Hydrostatic shock, fact or myth?

Tamus

Well-Known Member
Is the notion that a high velocity projectile strike (e.g. a bullet strike) will somehow produce a hydraulic shock wave that stuns the Central Nervous System (CNS) and ultimately aids in rapidly killing a creature so struck, fact or myth?
 
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widows son

Well-Known Member
If you take you question along to the best practice day and go to the lecture by Jim govan you'll have all the answers you ever required on this subject ,he is the man in the know on this .
 

Thar

Well-Known Member
Tammus

This has been done to death before, look at some of the old posts.

ATB
Tahr
 

Tamus

Well-Known Member
If you take you question along to the best practice day and go to the lecture by Jim govan you'll have all the answers you ever required on this subject ,he is the man in the know on this .
Sorry, WS, I can't make it to the best practice day, this time around.
 

Grandhubert

Well-Known Member
A single cellular organism of appropriate size would suffer from the phenomenon you describe.

Forget it for multicellular organisms of any reasonable size with small arms.

I do however hear that Leopards and Lions are very susceptible to velocity, regularly, but am skeptical unless at the very least bone is hit.
 

Tamus

Well-Known Member
Tammus

This has been done to death before, look at some of the old posts.

ATB
Tahr
Sorry Thar. The thing is, I'm relatively new to this website, as are many others. Before posting a new thread I do usually at least try and check and I didn't find anything devoted to this topic. There is a blizzard of back-threads to search through and doubtless it was lost in there. Maybe you old hands are either going to have to get use to us newbies asking questions that have already been answered or else there's a problem that it seems will be hard to resolve.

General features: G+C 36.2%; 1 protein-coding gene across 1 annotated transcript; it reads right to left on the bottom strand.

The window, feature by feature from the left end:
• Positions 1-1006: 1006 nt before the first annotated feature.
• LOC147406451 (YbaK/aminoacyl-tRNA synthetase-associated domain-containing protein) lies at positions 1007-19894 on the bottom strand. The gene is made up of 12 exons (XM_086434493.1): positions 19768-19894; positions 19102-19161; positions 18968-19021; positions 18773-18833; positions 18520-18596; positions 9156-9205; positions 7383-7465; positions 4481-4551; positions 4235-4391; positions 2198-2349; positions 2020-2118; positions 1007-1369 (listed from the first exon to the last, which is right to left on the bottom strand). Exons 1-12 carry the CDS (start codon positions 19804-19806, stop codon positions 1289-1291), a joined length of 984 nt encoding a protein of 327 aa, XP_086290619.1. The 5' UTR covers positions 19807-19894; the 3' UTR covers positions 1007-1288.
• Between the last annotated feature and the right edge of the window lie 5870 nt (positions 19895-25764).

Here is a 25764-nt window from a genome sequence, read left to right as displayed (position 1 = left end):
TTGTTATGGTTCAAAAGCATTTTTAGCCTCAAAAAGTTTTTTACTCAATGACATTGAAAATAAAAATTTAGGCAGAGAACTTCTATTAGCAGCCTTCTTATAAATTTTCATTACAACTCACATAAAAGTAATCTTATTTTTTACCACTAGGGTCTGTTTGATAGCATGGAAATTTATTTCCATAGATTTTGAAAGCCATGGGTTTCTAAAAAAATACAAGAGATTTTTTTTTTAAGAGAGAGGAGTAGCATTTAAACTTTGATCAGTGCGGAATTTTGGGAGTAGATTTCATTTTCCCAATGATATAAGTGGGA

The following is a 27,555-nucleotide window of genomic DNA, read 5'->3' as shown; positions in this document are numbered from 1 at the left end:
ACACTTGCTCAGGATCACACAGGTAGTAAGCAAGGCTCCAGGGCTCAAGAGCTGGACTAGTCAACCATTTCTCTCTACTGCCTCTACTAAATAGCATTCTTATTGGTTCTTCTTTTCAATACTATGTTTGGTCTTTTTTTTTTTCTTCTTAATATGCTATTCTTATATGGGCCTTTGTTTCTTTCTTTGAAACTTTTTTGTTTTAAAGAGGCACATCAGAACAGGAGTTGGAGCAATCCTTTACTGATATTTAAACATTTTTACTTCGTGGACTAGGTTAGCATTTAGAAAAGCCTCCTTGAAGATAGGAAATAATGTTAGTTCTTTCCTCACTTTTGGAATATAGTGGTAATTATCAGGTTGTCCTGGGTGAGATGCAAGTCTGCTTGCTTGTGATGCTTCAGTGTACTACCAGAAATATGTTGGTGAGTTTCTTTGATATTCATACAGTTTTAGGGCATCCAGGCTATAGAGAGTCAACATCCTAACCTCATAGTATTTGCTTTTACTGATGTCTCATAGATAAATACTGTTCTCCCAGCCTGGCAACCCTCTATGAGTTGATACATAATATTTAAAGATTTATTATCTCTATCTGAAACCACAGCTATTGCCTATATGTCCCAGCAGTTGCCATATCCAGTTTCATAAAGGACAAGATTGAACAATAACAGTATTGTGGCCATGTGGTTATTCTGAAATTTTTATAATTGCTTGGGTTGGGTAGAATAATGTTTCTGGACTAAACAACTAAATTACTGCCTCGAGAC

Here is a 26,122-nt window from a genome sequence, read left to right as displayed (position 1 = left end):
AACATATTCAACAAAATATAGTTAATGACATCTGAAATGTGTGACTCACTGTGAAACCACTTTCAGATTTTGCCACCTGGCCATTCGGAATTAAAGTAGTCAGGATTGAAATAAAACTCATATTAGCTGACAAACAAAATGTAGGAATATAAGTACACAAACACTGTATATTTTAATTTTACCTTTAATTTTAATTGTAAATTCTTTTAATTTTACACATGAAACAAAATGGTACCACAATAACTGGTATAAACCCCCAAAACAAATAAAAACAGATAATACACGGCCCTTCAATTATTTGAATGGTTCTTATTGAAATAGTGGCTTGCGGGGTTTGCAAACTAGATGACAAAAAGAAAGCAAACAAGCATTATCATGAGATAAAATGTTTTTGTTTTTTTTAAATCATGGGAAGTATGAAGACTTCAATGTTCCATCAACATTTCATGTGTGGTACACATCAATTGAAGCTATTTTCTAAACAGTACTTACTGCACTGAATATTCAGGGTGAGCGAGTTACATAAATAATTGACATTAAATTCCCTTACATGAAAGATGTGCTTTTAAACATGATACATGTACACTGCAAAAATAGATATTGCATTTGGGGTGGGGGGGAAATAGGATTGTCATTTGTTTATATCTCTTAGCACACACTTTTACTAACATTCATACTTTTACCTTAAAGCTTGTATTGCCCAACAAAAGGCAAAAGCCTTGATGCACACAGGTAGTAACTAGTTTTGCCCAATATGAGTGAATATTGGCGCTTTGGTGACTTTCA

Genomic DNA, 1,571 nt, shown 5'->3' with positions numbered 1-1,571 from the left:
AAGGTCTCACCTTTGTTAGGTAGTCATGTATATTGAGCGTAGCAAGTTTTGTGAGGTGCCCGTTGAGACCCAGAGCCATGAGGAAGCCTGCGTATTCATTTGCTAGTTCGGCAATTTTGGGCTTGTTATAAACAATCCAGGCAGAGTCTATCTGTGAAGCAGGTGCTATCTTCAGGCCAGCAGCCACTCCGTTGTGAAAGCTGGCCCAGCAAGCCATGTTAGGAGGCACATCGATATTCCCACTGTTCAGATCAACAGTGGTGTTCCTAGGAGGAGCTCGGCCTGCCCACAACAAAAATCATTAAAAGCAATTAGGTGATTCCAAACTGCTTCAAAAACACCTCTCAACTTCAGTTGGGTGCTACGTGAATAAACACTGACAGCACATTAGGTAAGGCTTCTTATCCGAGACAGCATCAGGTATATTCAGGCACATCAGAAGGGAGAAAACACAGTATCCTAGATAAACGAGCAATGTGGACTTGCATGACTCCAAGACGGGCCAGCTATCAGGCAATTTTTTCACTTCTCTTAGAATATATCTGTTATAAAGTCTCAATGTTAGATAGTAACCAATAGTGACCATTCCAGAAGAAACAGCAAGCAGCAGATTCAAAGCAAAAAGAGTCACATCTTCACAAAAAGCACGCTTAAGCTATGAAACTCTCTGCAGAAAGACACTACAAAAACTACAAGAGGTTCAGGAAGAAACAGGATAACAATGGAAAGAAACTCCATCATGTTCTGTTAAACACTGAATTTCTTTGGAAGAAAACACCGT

Tamus

Well-Known Member
For what it's worth, the notion makes absolutely no sense to me. However, there are clearly those who believe otherwise.
 

jingzy

Well-Known Member
A single cellular organism of appropriate size would suffer from the phenomenon you describe.

Forget it for multicellular organisms of any reasonable size with small arms.

I do however hear that Leopards and Lions are very susceptible to velocity, regularly, but am skeptical unless at the very least bone is hit.
I have done some reading on the subject and contributed to the last very lengthy discussion on here the last time. I believe that it exists and the above quote I could not disagree with more. :eek:
 

sweep 6.5x55

Well-Known Member
If you take you question along to the best practice day and go to the lecture by Jim govan you'll have all the answers you ever required on this subject ,he is the man in the know on this .
+1 To that


Jim is the man its is all about temperary and permanant wound cavities
 

Tamus

Well-Known Member
Thanks Sweepee. Last time around the topic was about energy transfer and the debate seems to have polarised around...

A) Making holes in the right bits is fatal

and...

B) There is a hydraulic displacement/shock that is also important.

The debate was not resolved conclusively.

I would say that the incompressibilty of water thing is an utter red herring. Animals have voids and tissue structures that are capable of absorbing quite a bit of compression. Bullets deform in co-incidence with the damage they do to tissue. Mr. Newtons third law seems to apply.
 

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